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Feminist and Rights-based Perspectives: Sexual and Reproductive Health and Rights in Disaster Contexts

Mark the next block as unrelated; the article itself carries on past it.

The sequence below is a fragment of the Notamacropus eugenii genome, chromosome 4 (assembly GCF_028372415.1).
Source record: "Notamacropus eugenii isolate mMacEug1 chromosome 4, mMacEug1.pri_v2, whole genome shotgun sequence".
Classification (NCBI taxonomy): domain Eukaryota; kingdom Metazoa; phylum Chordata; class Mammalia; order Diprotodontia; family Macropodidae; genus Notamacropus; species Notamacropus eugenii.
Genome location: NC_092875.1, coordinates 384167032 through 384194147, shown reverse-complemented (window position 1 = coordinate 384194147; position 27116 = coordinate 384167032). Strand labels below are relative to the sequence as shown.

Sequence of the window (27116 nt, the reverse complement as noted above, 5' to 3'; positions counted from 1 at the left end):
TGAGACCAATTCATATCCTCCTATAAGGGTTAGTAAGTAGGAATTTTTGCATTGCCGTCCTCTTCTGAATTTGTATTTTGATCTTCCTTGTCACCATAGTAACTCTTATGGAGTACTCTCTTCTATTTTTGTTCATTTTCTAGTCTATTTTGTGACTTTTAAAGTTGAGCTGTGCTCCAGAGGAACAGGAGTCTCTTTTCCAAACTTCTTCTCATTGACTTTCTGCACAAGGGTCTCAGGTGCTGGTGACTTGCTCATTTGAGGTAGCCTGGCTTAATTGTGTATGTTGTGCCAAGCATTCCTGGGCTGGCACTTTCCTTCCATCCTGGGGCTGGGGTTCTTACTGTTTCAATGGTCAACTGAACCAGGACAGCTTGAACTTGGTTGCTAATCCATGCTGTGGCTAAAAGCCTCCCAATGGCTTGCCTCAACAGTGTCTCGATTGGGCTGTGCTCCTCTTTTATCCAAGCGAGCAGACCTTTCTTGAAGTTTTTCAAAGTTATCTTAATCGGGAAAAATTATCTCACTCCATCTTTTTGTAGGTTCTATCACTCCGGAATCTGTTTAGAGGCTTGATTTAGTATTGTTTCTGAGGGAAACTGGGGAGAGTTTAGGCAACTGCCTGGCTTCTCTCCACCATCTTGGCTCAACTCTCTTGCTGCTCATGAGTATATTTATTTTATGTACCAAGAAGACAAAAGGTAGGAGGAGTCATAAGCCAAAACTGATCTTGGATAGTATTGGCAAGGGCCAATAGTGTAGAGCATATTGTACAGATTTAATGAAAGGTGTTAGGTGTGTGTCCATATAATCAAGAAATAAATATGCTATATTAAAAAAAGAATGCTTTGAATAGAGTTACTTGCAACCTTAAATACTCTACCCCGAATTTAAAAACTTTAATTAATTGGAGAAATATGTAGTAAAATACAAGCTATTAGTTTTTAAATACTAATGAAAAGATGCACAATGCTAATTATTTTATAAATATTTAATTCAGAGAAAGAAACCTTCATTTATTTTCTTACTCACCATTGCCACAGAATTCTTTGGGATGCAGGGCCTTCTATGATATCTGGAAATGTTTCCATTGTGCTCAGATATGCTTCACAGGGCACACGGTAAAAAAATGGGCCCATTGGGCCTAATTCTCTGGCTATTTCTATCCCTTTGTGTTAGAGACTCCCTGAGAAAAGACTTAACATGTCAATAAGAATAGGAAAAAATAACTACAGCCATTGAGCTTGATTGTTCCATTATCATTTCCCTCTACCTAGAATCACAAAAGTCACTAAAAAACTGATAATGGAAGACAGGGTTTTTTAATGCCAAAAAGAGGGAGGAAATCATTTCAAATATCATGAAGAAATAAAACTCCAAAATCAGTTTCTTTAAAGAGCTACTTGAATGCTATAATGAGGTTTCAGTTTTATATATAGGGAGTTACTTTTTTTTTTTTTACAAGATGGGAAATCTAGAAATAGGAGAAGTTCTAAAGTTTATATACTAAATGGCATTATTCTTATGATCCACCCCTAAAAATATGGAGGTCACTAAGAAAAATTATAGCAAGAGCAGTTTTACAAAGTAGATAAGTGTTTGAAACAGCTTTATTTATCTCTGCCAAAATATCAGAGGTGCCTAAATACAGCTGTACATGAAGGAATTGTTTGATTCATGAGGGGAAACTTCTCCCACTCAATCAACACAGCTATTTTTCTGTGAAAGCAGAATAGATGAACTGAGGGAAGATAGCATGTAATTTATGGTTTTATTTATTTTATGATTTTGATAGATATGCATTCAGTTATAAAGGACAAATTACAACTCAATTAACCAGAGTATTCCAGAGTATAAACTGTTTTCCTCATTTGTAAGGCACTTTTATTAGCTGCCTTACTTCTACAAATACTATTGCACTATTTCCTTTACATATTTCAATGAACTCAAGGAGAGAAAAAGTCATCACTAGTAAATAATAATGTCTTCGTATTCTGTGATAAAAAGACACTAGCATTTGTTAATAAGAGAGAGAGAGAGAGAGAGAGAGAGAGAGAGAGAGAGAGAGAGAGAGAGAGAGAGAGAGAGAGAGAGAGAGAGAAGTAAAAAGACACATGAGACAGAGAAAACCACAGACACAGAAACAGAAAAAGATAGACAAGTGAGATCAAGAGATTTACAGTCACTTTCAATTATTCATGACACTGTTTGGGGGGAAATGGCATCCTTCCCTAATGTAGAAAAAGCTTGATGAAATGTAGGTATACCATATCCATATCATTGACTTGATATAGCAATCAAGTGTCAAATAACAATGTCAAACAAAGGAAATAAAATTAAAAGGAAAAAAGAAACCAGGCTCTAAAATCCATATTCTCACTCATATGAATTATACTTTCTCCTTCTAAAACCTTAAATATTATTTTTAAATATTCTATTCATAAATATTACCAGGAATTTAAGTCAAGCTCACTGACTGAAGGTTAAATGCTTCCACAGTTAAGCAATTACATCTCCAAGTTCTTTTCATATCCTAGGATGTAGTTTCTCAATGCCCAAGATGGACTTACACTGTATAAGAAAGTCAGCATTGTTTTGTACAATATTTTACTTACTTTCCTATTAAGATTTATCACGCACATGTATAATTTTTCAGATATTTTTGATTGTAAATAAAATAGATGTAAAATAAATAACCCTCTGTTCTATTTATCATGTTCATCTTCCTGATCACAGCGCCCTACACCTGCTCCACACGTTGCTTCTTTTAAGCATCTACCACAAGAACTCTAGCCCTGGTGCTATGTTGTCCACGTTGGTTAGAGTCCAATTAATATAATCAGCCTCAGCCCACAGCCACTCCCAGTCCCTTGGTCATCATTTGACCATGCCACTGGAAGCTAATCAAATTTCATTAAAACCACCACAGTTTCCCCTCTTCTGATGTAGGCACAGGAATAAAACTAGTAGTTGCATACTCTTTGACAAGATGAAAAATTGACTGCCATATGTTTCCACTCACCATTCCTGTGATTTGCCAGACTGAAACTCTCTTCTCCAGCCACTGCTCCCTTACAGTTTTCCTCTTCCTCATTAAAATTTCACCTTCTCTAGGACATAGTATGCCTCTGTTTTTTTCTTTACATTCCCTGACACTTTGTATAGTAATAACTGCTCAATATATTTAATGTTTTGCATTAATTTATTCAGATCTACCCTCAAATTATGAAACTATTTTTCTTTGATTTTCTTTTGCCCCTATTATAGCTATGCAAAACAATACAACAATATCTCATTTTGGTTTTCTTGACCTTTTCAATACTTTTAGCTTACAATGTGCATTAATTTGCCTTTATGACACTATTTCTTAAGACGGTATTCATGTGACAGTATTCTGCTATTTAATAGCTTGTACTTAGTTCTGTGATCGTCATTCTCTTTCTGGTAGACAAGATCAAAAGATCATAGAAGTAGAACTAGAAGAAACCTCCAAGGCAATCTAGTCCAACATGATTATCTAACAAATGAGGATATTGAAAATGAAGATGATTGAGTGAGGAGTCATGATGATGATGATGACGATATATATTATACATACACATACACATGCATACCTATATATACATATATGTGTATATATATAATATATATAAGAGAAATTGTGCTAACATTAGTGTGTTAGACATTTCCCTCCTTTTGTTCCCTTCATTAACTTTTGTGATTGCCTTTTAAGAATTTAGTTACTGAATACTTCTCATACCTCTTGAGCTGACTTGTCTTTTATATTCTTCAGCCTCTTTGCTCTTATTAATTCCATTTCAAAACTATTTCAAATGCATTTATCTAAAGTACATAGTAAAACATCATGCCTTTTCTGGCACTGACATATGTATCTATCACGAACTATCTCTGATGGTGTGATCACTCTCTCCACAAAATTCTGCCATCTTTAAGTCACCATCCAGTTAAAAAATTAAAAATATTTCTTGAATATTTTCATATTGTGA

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Why is it crucial to address aspects of sexual and reproductive health and rights (SRHR) in disasters? Ignoring SRHR in disasters violates human rights, particularly right to the highest attainable standard of health. For example, failing to provide adolescent girls and women with services and counselling for issues such as the sudden stoppage of menstruation, miscarriages, premature delivery, post-partum haemorrhage or breast engorgement (due to the death of breast-feeding infants) in the aftermath of disasters violates their right to non-discrimination in health as stipulated in the Convention on the Elimination of All Forms of Discrimination Against Women (CEDAW). Also, incorporating SRHR in disaster risk reduction, response and recovery efforts enhances their efficiency and effectiveness. This includes making maternal and child health facilities disaster-proof, and equipping healthcare providers (such as midwives and community health workers) with disaster preparedness training. Examples of failures to meet these standards in specific regional contexts are given, describing the adverse impacts to the SRHR of women and adolescents, as well as people of diverse genders and sexual identities. Examples of successful grassroots efforts to compensate for the lack of SRHR services are also given. One of these features grassroots women in India contributing to sustainable health service provision following the 2004 tsunami. According to the editorial at the beginning of this issue, there is a need for a UN international human rights instrument to protect the rights of people at risk of and affected by disasters, as well as a monitoring body which can hold governments accountable. The author also recommends that SRHR become integrated into the Hyogo Framework of Action (2000-2015); minimum standards in emergencies be revamped to include a broader range of SRHR concerns in dialogue with rights-holders; SRHR be integrated into governments’ disaster laws and plans; and the institutional capacity of governments, INGOs, NGOs and UN agencies be built to implement SRHR-aware and rights-based disaster plans and programmes.

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